Therefore I think you are correct in saying that morality is subjective, and I'll add that judgement calls are based on circumstances. As I've said many times before, usually one can live-and-let-live, but sometimes it's appropriate to live-and-let-die.
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General LHP Discussion / How do you define morality?
« Last post by Deidre on May 18, 2019, 06:47:24 pm »
It seems to me anyway, that morality is largely subjective. We have laws in society to warn us that if we break them, there will be dire consequences, so on some level, we believe that morality can be defined in a somewhat objective way. The abortion controversy that's going on in politics right now, got me to thinking about morality on a broader scale, now.  There will be many people who are in agreement with stricter abortion laws, and others who disagree. Who is right? Who is wrong?

Are there any moral absolutes out there, do you think?

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Gaming / Re: What are you playing?
« Last post by Mindmaster on May 18, 2019, 08:57:22 am »
I returned Kingdom Come haha. Got an army going again though. Having a big Halo festival with my friends tomorrow, I'm going to suck after getting decent at M&B lol

Mostly, I'm just waiting for Cyberpunk. :D

For the rest of the games around, they're just killing time for the main course as far as I'm concerned. I used to play the Cyberpunk RPG with my friends back in the day, so memory lane and all that, yadda.


KCD had a lot of bug fixes, so it's tolerable now. That's the only reason I didn't get it on release, initially. I heard tons of complaints, etc. I seen some of the glitches that were at release, and wasn't very impressed though everyone liked the story/play otherwise. Anyway, I have less than $20 into the game... I'd probably have really hated it if I paid the release price, especially with the problems.
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Gaming / Re: What are you playing?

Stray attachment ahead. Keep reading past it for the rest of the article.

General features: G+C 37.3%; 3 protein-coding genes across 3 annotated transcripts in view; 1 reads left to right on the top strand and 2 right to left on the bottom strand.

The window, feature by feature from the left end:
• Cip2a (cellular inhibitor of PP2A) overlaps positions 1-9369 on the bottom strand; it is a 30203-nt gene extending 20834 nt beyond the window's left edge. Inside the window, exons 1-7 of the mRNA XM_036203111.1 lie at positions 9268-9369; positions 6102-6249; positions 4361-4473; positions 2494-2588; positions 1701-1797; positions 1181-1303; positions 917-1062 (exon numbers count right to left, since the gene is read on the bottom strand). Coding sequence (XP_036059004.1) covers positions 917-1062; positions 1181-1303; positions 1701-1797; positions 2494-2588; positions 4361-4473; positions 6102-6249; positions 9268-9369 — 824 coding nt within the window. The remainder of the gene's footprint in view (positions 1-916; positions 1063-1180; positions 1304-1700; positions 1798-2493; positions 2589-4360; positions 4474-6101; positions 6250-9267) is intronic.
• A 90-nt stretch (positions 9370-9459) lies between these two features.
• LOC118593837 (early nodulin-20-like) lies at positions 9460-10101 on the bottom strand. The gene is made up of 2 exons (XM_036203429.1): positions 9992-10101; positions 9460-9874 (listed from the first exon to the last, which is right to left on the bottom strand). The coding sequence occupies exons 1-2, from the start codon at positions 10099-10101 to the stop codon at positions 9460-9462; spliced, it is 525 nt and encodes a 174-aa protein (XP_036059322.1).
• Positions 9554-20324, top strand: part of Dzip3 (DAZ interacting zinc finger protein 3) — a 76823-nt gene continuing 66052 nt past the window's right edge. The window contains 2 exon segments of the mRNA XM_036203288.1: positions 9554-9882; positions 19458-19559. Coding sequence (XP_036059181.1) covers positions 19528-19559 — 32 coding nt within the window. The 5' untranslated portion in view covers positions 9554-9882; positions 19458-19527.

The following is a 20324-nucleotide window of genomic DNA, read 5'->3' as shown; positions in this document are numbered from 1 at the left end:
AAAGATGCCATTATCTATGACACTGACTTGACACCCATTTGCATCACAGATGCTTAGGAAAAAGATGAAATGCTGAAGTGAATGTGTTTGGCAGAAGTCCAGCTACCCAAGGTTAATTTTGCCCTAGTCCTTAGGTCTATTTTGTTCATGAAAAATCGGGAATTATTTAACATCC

« Last post by Xepera maSet on May 18, 2019, 06:28:09 am »
I returned Kingdom Come haha. Got an army going again though. Having a big Halo festival with my friends tomorrow, I'm going to suck after getting decent at M&B lol
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Gaming / Re: What are you playing?
« Last post by Mindmaster on May 18, 2019, 05:22:24 am »
Oh man. I had a powerful little Calvary force, $15,000, joined a group, went to war, lost literally everything, and now can't get going again haha.

Lots of saves, also if your healer gets in the fight make sure you bodyguard 'em. High surgery = no one dies, no surgery = lots of death.  Skills don't work when people get knocked down/out. Cav is OP everywhere but in the castle/siege scenario. Though the knights do really good even on the ground if they're not facing top tier ground troops (enemy sgts and guards).

I've switched games, playing Kingdom Come: Deliverance now. I'll go back to M&B eventually though, since if you want your mass combat fix that's the game. :D
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Gaming / Re: What are you playing?
« Last post by Xepera maSet on May 18, 2019, 01:05:48 am »
Oh man. I had a powerful little Calvary force, $15,000, joined a group, went to war, lost literally everything, and now can't get going again haha.
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Setianism / Re: Ancient Egypt 360┬░
« Last post by Xepera maSet on May 15, 2019, 03:10:44 pm »
Jealous??